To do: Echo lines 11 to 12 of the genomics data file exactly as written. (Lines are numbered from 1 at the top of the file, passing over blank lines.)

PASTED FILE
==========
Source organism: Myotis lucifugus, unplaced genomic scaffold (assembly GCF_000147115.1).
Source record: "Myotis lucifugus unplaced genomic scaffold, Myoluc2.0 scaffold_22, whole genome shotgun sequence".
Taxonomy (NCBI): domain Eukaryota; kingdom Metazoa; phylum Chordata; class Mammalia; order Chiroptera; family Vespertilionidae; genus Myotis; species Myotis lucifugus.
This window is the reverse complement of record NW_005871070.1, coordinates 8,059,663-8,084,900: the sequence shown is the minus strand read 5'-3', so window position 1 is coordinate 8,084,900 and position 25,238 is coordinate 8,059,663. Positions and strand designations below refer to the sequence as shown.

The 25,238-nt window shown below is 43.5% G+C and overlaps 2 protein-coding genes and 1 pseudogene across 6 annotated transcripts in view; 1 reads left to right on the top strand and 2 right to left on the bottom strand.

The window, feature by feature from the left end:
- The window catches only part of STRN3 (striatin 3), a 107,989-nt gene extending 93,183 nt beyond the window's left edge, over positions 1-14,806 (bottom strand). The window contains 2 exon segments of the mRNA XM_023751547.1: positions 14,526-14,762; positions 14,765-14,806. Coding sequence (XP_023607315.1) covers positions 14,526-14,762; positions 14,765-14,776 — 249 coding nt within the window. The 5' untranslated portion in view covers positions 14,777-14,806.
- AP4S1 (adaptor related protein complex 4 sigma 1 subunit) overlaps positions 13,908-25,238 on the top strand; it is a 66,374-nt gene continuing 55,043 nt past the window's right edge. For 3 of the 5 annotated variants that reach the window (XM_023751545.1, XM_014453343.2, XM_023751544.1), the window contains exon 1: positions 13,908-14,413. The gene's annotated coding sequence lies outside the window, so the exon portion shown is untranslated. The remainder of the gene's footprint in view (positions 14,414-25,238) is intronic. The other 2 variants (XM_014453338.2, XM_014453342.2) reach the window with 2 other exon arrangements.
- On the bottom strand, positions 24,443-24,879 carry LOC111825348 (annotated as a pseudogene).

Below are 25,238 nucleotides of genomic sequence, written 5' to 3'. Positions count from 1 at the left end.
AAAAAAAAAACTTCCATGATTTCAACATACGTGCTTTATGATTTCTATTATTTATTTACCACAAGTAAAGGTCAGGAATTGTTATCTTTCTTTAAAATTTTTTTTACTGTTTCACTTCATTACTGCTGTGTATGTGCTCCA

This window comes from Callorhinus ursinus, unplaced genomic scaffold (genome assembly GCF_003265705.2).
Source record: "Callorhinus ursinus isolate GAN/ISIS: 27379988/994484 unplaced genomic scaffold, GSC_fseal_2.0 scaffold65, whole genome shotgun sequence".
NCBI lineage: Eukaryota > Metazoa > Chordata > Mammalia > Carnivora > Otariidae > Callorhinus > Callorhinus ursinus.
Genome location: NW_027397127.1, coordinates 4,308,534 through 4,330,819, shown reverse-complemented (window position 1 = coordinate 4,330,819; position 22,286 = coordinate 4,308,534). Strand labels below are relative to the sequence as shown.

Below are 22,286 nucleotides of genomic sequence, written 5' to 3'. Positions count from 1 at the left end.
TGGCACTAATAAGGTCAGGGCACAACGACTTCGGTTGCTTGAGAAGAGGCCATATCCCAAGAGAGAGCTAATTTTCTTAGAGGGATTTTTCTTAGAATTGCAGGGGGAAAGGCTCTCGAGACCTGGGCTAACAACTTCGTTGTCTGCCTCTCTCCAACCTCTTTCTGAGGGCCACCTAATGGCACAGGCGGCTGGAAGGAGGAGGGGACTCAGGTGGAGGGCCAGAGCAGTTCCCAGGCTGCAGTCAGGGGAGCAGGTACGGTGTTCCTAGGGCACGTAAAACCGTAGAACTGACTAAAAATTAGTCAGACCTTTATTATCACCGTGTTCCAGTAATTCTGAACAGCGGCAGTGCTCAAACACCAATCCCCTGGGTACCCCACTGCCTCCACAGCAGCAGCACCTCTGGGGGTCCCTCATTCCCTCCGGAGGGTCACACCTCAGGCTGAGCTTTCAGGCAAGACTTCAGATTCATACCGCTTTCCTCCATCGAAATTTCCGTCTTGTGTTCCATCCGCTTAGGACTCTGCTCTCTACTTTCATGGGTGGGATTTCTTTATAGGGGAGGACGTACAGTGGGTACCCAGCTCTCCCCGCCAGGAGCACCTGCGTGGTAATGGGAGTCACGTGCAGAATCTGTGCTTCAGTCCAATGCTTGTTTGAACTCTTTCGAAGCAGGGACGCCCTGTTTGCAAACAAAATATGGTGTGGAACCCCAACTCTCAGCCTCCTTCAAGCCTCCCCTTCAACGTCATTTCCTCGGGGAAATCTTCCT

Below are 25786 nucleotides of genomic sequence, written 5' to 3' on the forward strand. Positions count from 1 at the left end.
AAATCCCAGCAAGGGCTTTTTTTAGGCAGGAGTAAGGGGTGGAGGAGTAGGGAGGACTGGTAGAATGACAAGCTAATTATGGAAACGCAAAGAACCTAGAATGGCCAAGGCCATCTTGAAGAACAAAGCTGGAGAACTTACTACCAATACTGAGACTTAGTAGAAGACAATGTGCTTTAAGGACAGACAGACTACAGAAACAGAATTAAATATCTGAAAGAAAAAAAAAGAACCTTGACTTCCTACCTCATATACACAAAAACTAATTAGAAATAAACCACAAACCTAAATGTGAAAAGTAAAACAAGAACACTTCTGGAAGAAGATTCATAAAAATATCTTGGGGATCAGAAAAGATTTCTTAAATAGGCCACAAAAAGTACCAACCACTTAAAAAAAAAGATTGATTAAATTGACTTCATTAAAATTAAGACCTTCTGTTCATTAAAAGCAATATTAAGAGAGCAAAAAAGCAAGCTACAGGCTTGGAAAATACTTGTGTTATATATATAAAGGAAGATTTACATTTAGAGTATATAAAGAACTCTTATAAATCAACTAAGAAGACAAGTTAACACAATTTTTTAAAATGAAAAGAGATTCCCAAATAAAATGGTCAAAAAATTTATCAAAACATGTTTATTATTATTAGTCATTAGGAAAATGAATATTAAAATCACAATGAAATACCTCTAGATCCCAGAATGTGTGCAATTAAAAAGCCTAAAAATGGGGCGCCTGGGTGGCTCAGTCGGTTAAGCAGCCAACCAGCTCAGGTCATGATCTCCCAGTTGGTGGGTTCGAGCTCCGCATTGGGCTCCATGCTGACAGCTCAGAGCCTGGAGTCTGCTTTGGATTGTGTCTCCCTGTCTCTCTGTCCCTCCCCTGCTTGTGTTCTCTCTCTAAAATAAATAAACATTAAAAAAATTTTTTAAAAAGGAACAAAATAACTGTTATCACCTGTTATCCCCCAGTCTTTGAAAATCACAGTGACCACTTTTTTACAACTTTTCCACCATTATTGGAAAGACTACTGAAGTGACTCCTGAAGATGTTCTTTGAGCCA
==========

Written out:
AAAAAAAAAACTTCCATGATTTCAACATACGTGCTTTATGATTTCTATTATTTATTTACCACAAGTAAAGGTCAGGAATTGTTATCTTTCTTTAAAATTTTTTTTACTGTTTCACTTCATTACTGCTGTGTATGTGCTCCA

This window comes from Callorhinus ursinus, unplaced genomic scaffold (genome assembly GCF_003265705.2).